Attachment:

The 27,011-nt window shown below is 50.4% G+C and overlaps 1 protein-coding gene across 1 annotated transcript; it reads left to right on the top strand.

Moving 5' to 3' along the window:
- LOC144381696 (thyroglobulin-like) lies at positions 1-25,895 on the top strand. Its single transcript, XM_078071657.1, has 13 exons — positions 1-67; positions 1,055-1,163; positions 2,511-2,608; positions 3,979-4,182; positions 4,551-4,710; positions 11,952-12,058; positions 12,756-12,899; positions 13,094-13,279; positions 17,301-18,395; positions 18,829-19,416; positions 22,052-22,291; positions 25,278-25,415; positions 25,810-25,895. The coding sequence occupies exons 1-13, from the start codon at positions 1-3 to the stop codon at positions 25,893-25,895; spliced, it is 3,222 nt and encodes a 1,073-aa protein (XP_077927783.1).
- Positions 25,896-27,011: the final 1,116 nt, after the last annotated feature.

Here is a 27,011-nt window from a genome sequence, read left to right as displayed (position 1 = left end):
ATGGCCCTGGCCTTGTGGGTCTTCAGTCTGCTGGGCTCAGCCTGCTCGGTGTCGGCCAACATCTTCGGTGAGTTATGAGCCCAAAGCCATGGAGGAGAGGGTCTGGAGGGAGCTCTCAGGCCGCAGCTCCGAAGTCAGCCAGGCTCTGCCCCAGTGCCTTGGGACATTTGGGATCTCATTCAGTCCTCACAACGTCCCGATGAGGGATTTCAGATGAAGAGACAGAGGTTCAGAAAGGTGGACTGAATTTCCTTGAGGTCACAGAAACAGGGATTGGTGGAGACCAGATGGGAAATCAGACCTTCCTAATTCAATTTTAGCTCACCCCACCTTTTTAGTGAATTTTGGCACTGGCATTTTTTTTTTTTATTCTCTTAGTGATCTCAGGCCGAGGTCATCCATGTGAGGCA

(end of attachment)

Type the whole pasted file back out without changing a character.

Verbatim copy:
The 27,011-nt window shown below is 50.4% G+C and overlaps 1 protein-coding gene across 1 annotated transcript; it reads left to right on the top strand.

Moving 5' to 3' along the window:
- LOC144381696 (thyroglobulin-like) lies at positions 1-25,895 on the top strand. Its single transcript, XM_078071657.1, has 13 exons — positions 1-67; positions 1,055-1,163; positions 2,511-2,608; positions 3,979-4,182; positions 4,551-4,710; positions 11,952-12,058; positions 12,756-12,899; positions 13,094-13,279; positions 17,301-18,395; positions 18,829-19,416; positions 22,052-22,291; positions 25,278-25,415; positions 25,810-25,895. The coding sequence occupies exons 1-13, from the start codon at positions 1-3 to the stop codon at positions 25,893-25,895; spliced, it is 3,222 nt and encodes a 1,073-aa protein (XP_077927783.1).
- Positions 25,896-27,011: the final 1,116 nt, after the last annotated feature.

Here is a 27,011-nt window from a genome sequence, read left to right as displayed (position 1 = left end):
ATGGCCCTGGCCTTGTGGGTCTTCAGTCTGCTGGGCTCAGCCTGCTCGGTGTCGGCCAACATCTTCGGTGAGTTATGAGCCCAAAGCCATGGAGGAGAGGGTCTGGAGGGAGCTCTCAGGCCGCAGCTCCGAAGTCAGCCAGGCTCTGCCCCAGTGCCTTGGGACATTTGGGATCTCATTCAGTCCTCACAACGTCCCGATGAGGGATTTCAGATGAAGAGACAGAGGTTCAGAAAGGTGGACTGAATTTCCTTGAGGTCACAGAAACAGGGATTGGTGGAGACCAGATGGGAAATCAGACCTTCCTAATTCAATTTTAGCTCACCCCACCTTTTTAGTGAATTTTGGCACTGGCATTTTTTTTTTTTATTCTCTTAGTGATCTCAGGCCGAGGTCATCCATGTGAGGCA